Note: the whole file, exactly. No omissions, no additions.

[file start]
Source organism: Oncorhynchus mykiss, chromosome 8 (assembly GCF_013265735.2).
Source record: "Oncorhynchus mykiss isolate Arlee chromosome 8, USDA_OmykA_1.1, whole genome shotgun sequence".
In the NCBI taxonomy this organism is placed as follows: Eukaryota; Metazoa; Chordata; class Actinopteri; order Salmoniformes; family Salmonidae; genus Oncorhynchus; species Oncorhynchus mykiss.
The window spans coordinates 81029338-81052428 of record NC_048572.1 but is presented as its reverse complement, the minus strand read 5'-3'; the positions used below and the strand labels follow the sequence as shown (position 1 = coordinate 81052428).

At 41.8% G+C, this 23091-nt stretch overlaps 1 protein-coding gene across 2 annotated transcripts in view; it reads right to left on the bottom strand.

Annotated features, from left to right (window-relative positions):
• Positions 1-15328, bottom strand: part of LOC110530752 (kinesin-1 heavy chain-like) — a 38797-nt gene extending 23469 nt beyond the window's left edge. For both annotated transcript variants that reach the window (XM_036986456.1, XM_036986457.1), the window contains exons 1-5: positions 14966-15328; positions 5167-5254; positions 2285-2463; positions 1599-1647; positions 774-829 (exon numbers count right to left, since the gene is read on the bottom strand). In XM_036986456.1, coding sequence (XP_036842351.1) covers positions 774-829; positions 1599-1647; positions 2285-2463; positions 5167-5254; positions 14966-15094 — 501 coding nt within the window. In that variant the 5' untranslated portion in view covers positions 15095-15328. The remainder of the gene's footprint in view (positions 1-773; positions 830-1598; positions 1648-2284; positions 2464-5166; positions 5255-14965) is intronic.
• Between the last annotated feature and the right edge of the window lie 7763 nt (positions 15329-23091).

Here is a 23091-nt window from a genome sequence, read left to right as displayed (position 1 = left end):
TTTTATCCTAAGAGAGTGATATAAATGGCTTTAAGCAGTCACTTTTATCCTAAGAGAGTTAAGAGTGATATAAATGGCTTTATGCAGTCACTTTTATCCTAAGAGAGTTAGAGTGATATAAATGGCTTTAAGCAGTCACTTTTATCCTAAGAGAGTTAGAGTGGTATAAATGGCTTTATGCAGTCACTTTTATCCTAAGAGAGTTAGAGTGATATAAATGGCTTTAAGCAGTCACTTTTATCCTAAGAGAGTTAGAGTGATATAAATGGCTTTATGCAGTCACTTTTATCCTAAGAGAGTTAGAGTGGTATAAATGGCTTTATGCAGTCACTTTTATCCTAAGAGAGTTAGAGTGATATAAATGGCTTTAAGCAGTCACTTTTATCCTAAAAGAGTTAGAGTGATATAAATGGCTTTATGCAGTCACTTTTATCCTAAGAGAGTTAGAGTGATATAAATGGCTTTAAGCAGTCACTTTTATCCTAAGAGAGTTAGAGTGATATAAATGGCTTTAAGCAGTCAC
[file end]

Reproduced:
Source organism: Oncorhynchus mykiss, chromosome 8 (assembly GCF_013265735.2).
Source record: "Oncorhynchus mykiss isolate Arlee chromosome 8, USDA_OmykA_1.1, whole genome shotgun sequence".
In the NCBI taxonomy this organism is placed as follows: Eukaryota; Metazoa; Chordata; class Actinopteri; order Salmoniformes; family Salmonidae; genus Oncorhynchus; species Oncorhynchus mykiss.
The window spans coordinates 81029338-81052428 of record NC_048572.1 but is presented as its reverse complement, the minus strand read 5'-3'; the positions used below and the strand labels follow the sequence as shown (position 1 = coordinate 81052428).

At 41.8% G+C, this 23091-nt stretch overlaps 1 protein-coding gene across 2 annotated transcripts in view; it reads right to left on the bottom strand.

Annotated features, from left to right (window-relative positions):
• Positions 1-15328, bottom strand: part of LOC110530752 (kinesin-1 heavy chain-like) — a 38797-nt gene extending 23469 nt beyond the window's left edge. For both annotated transcript variants that reach the window (XM_036986456.1, XM_036986457.1), the window contains exons 1-5: positions 14966-15328; positions 5167-5254; positions 2285-2463; positions 1599-1647; positions 774-829 (exon numbers count right to left, since the gene is read on the bottom strand). In XM_036986456.1, coding sequence (XP_036842351.1) covers positions 774-829; positions 1599-1647; positions 2285-2463; positions 5167-5254; positions 14966-15094 — 501 coding nt within the window. In that variant the 5' untranslated portion in view covers positions 15095-15328. The remainder of the gene's footprint in view (positions 1-773; positions 830-1598; positions 1648-2284; positions 2464-5166; positions 5255-14965) is intronic.
• Between the last annotated feature and the right edge of the window lie 7763 nt (positions 15329-23091).

Here is a 23091-nt window from a genome sequence, read left to right as displayed (position 1 = left end):
TTTTATCCTAAGAGAGTGATATAAATGGCTTTAAGCAGTCACTTTTATCCTAAGAGAGTTAAGAGTGATATAAATGGCTTTATGCAGTCACTTTTATCCTAAGAGAGTTAGAGTGATATAAATGGCTTTAAGCAGTCACTTTTATCCTAAGAGAGTTAGAGTGGTATAAATGGCTTTATGCAGTCACTTTTATCCTAAGAGAGTTAGAGTGATATAAATGGCTTTAAGCAGTCACTTTTATCCTAAGAGAGTTAGAGTGATATAAATGGCTTTATGCAGTCACTTTTATCCTAAGAGAGTTAGAGTGGTATAAATGGCTTTATGCAGTCACTTTTATCCTAAGAGAGTTAGAGTGATATAAATGGCTTTAAGCAGTCACTTTTATCCTAAAAGAGTTAGAGTGATATAAATGGCTTTATGCAGTCACTTTTATCCTAAGAGAGTTAGAGTGATATAAATGGCTTTAAGCAGTCACTTTTATCCTAAGAGAGTTAGAGTGATATAAATGGCTTTAAGCAGTCAC